YESTERDAY, The Argus reported that plastic cups and bottles had been left scattered across the beach and a pile of pizza boxes built up around overflowing seafront bins.

Brighton and Hove City Council urged people to take their litter with them if there was nowhere to dispose of it and one Argus reader said that those responsible should be "ashamed".

In a powerful speech, he said: "There is a blatant disregard for the environment and a big lesson we should all be learning right now is the fragility of the natural world and our place in it.

"We should be coming out of this with gratitude. With respect for where we live, for the world that takes care of us.

The Argus:

"Trashing a beach is not the way to do that - leaving rubbish for seabirds to ingest or to end up in the sea to further pollute the oceans and kill sea creatures is not the way to do that.

"It shows that, even during a pandemic, some people still have little care for the world that provides everything for us and I feel deeply ashamed on behalf of everyone who left rubbish for someone else to clear up."

But, for some, no lessons were learned.

The Argus:

Today, readers pictured similar scenes in Preston Park this morning with empty vodka bottles and plastic bags left strewn across the grass - despite the fact there were half-full bins less than 100 metres away.

Pizza boxes, beer cans and paper plates were among the litter to be seen at the site at 7am today.

This followed a second day of warm weather in the UK, with many people choosing to visit the beach or parks in Brighton and Hove.

This is now allowed after last week's easing of lockdown rules, though people are urged to continue to follow social distancing advice.

The Argus:

Brighton and Hove City Council has said that the problem of littering in the city has been "exacerbated" by "many premises now offering take away food, soft drinks and alcohol, especially those on the lower promenade at Kings Road Arches".

A spokesman for the authority said: "This is exacerbating the issues of crowding and groups gathering, in direct contravention of the legislation and government’s guidelines on physical distancing. This is also intensifying public nuisance, urination and littering issues.

"With this in mind, we’re taking action to address the problems we’re seeing."

The Argus:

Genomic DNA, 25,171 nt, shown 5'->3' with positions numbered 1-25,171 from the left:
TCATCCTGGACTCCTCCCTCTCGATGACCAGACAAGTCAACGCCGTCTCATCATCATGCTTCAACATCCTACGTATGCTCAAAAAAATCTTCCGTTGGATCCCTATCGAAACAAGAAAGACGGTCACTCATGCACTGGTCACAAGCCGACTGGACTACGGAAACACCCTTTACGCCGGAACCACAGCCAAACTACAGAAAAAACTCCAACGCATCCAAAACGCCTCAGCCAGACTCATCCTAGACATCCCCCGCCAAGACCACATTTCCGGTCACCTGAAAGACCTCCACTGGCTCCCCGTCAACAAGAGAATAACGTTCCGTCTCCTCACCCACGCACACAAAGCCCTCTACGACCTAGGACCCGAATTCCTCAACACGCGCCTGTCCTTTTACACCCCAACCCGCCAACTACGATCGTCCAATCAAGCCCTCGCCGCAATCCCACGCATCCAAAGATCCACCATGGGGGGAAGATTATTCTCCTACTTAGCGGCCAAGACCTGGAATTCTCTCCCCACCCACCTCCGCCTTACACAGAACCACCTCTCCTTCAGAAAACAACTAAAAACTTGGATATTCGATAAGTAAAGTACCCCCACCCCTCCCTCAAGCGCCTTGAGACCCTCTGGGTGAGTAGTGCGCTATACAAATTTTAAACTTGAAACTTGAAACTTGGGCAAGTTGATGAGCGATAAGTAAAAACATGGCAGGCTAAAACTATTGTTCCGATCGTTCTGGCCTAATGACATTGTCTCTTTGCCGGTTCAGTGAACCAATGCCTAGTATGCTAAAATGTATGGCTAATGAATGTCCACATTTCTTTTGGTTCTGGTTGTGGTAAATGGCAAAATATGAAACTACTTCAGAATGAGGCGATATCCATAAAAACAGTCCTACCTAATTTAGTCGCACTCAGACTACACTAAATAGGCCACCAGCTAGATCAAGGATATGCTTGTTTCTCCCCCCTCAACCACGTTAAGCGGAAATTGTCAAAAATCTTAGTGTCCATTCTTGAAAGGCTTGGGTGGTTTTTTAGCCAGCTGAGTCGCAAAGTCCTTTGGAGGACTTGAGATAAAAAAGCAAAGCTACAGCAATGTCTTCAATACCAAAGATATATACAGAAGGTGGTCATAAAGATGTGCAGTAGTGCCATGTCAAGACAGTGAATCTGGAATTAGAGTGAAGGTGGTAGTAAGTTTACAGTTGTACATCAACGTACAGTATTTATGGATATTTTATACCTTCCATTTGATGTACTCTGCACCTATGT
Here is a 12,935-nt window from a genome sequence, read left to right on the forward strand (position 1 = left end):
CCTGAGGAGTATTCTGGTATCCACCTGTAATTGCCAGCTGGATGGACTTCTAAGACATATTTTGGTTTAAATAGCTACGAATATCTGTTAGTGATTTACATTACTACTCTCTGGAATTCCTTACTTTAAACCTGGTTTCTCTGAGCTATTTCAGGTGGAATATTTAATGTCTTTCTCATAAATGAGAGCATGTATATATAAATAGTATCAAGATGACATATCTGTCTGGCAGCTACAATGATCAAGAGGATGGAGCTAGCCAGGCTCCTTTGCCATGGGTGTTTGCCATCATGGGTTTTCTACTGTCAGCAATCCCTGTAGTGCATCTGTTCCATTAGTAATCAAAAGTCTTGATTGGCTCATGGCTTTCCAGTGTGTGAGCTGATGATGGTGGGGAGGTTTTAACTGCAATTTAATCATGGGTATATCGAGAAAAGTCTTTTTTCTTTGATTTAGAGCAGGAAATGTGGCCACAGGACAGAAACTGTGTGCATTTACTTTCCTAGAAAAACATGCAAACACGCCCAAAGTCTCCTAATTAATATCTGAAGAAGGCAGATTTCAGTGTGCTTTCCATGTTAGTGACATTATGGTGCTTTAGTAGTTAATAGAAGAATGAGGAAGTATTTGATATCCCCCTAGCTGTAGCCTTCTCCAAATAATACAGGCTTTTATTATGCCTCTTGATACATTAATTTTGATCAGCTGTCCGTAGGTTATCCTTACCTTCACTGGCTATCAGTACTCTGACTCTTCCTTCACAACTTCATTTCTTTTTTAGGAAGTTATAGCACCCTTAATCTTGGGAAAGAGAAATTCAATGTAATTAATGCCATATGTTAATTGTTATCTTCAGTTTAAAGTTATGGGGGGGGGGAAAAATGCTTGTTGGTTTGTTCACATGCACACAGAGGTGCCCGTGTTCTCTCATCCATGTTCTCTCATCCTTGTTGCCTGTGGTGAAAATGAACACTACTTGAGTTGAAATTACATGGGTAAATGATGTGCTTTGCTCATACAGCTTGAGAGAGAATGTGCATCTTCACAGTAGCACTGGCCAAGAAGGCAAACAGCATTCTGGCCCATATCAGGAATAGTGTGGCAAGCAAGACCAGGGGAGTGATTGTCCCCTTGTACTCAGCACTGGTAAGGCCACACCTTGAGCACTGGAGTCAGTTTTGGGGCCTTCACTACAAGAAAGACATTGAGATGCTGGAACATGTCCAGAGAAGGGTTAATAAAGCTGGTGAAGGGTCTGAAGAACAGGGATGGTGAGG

Councillor Anne Pissaridou, chairwoman of the Environment, Transport and Sustainability committee, responded to the amounts of litter now being left in the city.

She said: "We’d like to remind people using the beach to take their litter with them and find a bin to put it in.

"There are now more than 300 bins along the seafront so there’s no reason for leaving waste on the beach or dumping it beside an already full bin.

"If, in the unlikely event someone can’t find a bin, I would urge them to take their waste home and place it in their household waste or recycling.

The Argus:

"We are living through strange times and currently in lockdown to protect us from spreading this deadly virus.

"That is all the more reason to protect each other and our staff and keep our beaches clean while protecting the seas and the environment.

"I am so proud of the people of Brighton and Hove who are observing social distancing and taking all measures to protect ourselves and others."

The Argus:

Cllr Pissaridou also revealed that the council would be stepping up cleaning efforts as lockdown was eased.

She said: "Our seafront cleaning and clearing service is getting back to normal again to ensure our beaches are free from litter and other debris.

"We’re also employing more staff to increase collections and litter-picking."

  • The coronavirus Sussex Crisis Fund has been set up to help those affected by the pandemic. The Argus’s charity and American Express have each donated £50,000 to kick-start the appeal. Grants will usually be for up to £5,000. More information is available at www.sussexgiving. To donate visit